Evelyn Pringle July 18, 2006
The TeenScreen survey is being used to screen students for mental illness in the nation's public school system reportedly to prevent suicide. However, critics adamantly disagree with its stated purpose and say its a marketing scheme invented by the pharmaceutical industry to recruit prescription drug customers.
The goal is to promote the patently false idea that we have a nation of children with undiagnosed mental disorders crying out for treatment, according to Republican Texas Congressman and physician, Ron Paul, in "Forcing Kids Into a Mental Health Ghetto."
Implementing such a blatant marketing scheme in schools would be impossible without a lot of help from key politicians and policy makers. But when it comes to gaining influence over government officials, Big Pharma knows when and where to be generous. According to the Center for Responsive Politics, in his 2 bids for the presidency, George W Bush, has been the number one recipient of campaign donations from the industry.
In addition, the consumer advocacy group, Public Citizen, has determined that since 1997, the top 25 drug companies gave Republicans 80% of their $48.6 million in campaign contributions.
An analysis of confidential 2002 budget documents from the industry's giant trade group, Pharma, obtained by the New York Times, shows the trade group spent close $60 million on advocacy and related activities at the federal level, which turned out to be $45 million more than Pharma disclosed in federal filings, the Times said.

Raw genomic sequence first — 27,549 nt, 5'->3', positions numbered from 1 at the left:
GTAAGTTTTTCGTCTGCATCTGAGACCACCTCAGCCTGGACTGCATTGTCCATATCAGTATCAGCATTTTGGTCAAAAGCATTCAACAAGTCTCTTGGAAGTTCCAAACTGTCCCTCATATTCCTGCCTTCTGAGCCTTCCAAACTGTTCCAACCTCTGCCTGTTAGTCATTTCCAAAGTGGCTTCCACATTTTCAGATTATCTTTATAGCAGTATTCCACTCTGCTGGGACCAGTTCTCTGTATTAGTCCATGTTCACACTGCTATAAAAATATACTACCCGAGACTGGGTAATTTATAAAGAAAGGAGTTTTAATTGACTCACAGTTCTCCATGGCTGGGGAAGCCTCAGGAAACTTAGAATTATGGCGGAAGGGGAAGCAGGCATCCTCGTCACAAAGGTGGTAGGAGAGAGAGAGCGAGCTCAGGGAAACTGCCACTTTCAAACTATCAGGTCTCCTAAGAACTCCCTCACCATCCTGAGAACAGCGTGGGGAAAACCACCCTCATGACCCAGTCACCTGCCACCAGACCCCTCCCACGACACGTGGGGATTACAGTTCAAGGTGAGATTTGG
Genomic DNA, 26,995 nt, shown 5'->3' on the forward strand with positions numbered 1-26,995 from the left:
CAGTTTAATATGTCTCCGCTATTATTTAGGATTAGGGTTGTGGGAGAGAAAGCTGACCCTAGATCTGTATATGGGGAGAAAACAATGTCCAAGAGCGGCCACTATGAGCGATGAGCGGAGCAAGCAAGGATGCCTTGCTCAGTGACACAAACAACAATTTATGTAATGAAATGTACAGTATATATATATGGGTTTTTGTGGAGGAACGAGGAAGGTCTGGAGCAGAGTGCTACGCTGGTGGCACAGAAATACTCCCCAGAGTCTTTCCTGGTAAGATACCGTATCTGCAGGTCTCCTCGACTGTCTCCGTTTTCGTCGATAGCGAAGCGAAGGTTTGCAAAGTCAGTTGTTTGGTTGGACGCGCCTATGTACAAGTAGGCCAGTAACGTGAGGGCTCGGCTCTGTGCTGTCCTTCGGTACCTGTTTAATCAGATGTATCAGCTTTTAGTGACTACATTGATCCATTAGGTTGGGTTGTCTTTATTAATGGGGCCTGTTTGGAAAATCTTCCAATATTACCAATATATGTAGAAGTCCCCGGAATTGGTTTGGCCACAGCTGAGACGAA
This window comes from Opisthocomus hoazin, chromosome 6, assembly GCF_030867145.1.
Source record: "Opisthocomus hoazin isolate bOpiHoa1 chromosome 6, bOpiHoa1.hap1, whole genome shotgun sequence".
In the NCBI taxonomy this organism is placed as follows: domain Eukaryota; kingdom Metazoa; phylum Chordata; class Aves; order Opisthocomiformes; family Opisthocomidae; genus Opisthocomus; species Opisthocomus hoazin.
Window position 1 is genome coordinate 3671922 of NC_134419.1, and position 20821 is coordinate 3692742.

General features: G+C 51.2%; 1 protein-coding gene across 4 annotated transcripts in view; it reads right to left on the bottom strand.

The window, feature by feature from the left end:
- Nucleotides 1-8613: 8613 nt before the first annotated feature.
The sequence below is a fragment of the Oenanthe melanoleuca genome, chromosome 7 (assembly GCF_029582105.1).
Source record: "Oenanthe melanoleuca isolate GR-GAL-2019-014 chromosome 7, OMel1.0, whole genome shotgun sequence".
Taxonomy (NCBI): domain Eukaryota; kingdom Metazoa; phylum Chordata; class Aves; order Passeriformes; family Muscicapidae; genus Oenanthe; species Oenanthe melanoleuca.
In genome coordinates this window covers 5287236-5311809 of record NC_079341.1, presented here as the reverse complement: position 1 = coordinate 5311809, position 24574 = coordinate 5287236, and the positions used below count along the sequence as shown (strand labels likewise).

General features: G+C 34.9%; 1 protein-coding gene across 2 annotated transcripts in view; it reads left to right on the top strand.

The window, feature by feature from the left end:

In 2001-2002, the analysis showed that Pharma lavished $3.4 million on Republicans, and gave only $161,300 to Democrats.
In return for the millions owed, lawmakers have been doling out tax dollars left and right to fund screening programs like TeenScreen. On September 21, 2005, the Substance Abuse and Mental Health Services Administration (SAMHSA) announced grants of over $9.7 million in funding for the implementation of the TeenScreen Program.
"The Columbia University TeenScreen Program," SAMHSA's press release said, "provides early identification of mental health problems, such as depression, that can lead to suicide."
TeenScreen claims its voice computer version of the Diagnostic Interview Schedule for Children (DISC ), can show signs of 30 disorders, according to an article by Reuters on October 13, 2003.
To get the Teenscreen up and running in schools nationwide, Big Pharma has funneled millions of dollars to front groups like the National Alliance of Mental Illness (NAMI), who in turn dispatch members of their groups to help promote and implement TeenScreen in their communities.
And its no secret that NAMI gets its funding drug makers, the group's corporate sponsors are listed as: Abbott Laboratories, AstraZeneca, Bristol-Myers Squibb, Eli Lilly, Forest Laboratories, GlaxoSmithKline Janssen Pharmaceutica, Magellan Health Services, McNeil Consumer Healthcare, Novartis Pharmaceuticals, Organon, PacifiCare Behavioral Health, Pfizer Foundation, Pfizer, PhRMA, WellPoint Health Networks, Wyeth Pharmaceuticals.
According to the well-known author and certified expert on psychiatric drugs, psychiatrist Dr Peter Breggin, these front groups use national conventions to bring together advocates who promote drug treatment. "They also put out newsletters," he notes, "and other information that praise medications."
And just as Dr Breggin predicted, on January 19, 2005, NAMI put out a newsletter on TeenScreen and treatment for mental illnesses, with a headline that said: "Mental Health Screening Will Save Lives."
"Research shows," it read, "that early identification and intervention leads to improved outcomes and may lessen long-term disability."